Headup – the semantic web Firefox addon
I recently started using Headup. I’ve been looking for this kind of addon for some time now. When bits of information are missing from peoples’ profile pages, product specs, media, and other online content it is crucial to combine multiple data sources to piece together a complete picture. Headup does this!
Using its smart semantic mapping of entities and relationships Headup gathers and links information from multiple online sources. To complete the picture it then personalizes the results using your presence on multiple web services like Gmail, Twitter, Facebook, Digg, etc.
Headup is not only innovative in its semantic approach to linking data, it also integrates nicely with your Firefox browser and offers you a few ways to access the data it discovers. One example is Google searches: After installing Headup you can expect to see your search term annotated “Headup:[search term]” with a thin orange underline at the top of Google’s results. When your mouse hovers over the term a click-able circular plus sign loader will allow you to open Headup’s overlay interface.
The starting point – googling eagle eye.
The complete picture – headup-ing eagle eye
I recommend you visit Headup‘s website to learn how to use it but as a whole it’s pretty intuitive and I prefer dedicating this post to the reasons you should get it:
My eight reasons for using the Headup Semantic Web Firefox add-on :
- Because hyperlinks simply aren’t enough – Relying merely on arbitrarily selected outbound links that send you to find info related to the page you are browsing is limiting. There are more relationships among the different entities on the page that could be leveraged to retrieve associated information. Headup already mapped out these semantic links and makes them available for you in a neat and accessible interface. The experience doesn’t end with search results.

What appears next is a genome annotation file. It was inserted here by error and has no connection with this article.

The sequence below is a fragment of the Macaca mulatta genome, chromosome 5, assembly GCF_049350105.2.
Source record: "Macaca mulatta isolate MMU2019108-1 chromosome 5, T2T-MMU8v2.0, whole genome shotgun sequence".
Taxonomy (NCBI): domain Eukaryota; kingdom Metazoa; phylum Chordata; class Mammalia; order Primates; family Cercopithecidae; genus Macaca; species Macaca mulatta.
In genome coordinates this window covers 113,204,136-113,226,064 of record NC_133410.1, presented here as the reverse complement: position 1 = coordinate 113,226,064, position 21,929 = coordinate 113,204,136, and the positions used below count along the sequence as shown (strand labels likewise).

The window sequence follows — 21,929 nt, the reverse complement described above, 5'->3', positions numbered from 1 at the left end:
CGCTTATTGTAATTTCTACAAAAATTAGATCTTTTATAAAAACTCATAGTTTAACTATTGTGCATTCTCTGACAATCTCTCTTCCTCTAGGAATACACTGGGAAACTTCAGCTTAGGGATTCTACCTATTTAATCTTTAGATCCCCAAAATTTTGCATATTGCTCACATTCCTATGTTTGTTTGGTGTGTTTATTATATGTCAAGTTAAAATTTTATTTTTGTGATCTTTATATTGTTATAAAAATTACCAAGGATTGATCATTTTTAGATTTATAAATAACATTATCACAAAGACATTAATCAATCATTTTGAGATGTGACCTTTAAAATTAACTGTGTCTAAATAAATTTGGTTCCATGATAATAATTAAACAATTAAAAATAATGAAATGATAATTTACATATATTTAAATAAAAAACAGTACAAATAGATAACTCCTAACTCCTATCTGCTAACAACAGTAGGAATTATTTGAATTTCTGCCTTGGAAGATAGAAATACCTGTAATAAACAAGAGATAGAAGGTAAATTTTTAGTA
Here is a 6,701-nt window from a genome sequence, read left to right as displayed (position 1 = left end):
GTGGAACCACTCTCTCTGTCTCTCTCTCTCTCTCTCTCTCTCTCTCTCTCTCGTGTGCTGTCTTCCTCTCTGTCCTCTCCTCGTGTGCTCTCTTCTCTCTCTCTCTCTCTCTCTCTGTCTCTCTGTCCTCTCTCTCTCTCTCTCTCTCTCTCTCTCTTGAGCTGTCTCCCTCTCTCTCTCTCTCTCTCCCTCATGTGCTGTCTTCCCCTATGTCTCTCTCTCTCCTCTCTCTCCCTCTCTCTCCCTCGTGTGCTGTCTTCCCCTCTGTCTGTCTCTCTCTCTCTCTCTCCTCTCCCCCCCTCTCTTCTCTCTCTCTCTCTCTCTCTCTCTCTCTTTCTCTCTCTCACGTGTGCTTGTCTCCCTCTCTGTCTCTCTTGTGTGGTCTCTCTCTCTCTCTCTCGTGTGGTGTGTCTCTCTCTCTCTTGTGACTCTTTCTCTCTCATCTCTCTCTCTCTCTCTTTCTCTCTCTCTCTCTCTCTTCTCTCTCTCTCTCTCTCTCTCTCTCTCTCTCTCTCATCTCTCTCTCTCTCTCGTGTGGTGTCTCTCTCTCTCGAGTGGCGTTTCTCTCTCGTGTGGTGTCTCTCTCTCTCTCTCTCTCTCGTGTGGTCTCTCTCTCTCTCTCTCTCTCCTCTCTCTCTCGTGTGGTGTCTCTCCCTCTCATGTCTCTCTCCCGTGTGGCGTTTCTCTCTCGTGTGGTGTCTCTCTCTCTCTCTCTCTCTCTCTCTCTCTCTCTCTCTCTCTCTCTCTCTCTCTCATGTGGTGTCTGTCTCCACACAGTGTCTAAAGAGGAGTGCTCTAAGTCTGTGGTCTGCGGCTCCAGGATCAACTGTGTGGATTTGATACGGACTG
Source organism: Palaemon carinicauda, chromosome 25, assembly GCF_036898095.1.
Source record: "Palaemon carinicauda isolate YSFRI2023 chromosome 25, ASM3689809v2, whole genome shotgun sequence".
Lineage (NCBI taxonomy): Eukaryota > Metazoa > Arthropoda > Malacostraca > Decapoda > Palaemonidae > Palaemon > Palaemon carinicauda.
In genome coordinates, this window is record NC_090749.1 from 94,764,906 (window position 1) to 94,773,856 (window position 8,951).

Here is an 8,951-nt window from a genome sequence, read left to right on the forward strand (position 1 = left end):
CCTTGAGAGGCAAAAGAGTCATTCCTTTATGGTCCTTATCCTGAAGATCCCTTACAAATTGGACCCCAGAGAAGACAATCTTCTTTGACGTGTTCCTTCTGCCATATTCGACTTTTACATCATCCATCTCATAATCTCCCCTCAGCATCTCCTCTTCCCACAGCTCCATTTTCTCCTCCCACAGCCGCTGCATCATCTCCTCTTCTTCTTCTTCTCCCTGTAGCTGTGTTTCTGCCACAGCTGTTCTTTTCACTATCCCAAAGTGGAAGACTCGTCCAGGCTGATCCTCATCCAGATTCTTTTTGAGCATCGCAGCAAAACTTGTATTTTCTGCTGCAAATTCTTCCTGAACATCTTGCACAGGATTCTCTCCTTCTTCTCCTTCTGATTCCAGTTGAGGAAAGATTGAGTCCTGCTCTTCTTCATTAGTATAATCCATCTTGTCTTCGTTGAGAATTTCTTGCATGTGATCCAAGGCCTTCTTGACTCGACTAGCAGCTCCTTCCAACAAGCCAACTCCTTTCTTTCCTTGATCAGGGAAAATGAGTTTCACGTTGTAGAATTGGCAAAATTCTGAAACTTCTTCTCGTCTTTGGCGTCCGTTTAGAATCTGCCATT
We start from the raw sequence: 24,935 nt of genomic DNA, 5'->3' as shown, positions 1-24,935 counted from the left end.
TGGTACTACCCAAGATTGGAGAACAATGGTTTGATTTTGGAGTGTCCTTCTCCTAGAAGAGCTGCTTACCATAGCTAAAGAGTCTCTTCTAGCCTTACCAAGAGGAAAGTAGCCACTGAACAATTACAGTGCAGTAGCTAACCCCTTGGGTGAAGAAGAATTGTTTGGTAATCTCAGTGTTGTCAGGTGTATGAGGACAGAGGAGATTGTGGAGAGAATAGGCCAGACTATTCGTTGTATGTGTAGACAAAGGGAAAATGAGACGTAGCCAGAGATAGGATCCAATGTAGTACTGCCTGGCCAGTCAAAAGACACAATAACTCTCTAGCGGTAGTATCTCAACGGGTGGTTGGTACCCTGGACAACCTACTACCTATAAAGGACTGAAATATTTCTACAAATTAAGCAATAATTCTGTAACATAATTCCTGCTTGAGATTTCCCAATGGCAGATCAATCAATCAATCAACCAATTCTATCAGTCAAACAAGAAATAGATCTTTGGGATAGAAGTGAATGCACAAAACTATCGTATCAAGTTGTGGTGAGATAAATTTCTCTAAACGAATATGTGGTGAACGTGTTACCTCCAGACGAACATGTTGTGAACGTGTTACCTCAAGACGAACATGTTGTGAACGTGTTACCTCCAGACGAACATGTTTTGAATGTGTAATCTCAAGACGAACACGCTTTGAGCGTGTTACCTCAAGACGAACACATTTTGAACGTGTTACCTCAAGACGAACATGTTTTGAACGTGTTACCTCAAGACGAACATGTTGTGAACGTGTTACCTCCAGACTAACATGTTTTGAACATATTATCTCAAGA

- Because you can save valuable search time – Both the user interface, and the way information is presented, require less clicks to complete an in-depth search through multiple search sources.
- Because the information comes to you – Search can be an exhausting task. In many cases it involves either a recursive drilling down into multiple levels, or traversing the search vertical up and down for additional information. Google itself is aware of this potentially laborious process and is making an effort to bring associated information to the first SERP: Recently when I googled the term “movie” I got three results that were movies playing in theaters in my area. Headup provides multiple data types as a default: Using Headup on the “Pink Floyd” will get you a summary relating to the term, the bands albums, see photos depicting it, listen to the bands songs while reading their lyrics, find news blogs and web activities related to it, and much more.
- Because it brings down the chances you’ll miss key information – “Headuping” people is a terrific way to learn more about them. I “Headup-ed” my friend Bill Cammack on Facebook and immediately discovered that he’s a video editor with an Emmy award to his name. In this case the extra information regarding the Emmy award was brought in from Bill’s LinkedIn profile.
- Because you can learn and find information you didn’t expect – If the example from my previous item wasn’t proof enough here’s anoter example: I ran Headup on “Kill Bill” (what can I say? – I’m a Tarantino fan) and discovered this blog post published today (1-2-2009): “More Kill Bill on the way” – Tell me this isn’t cool!!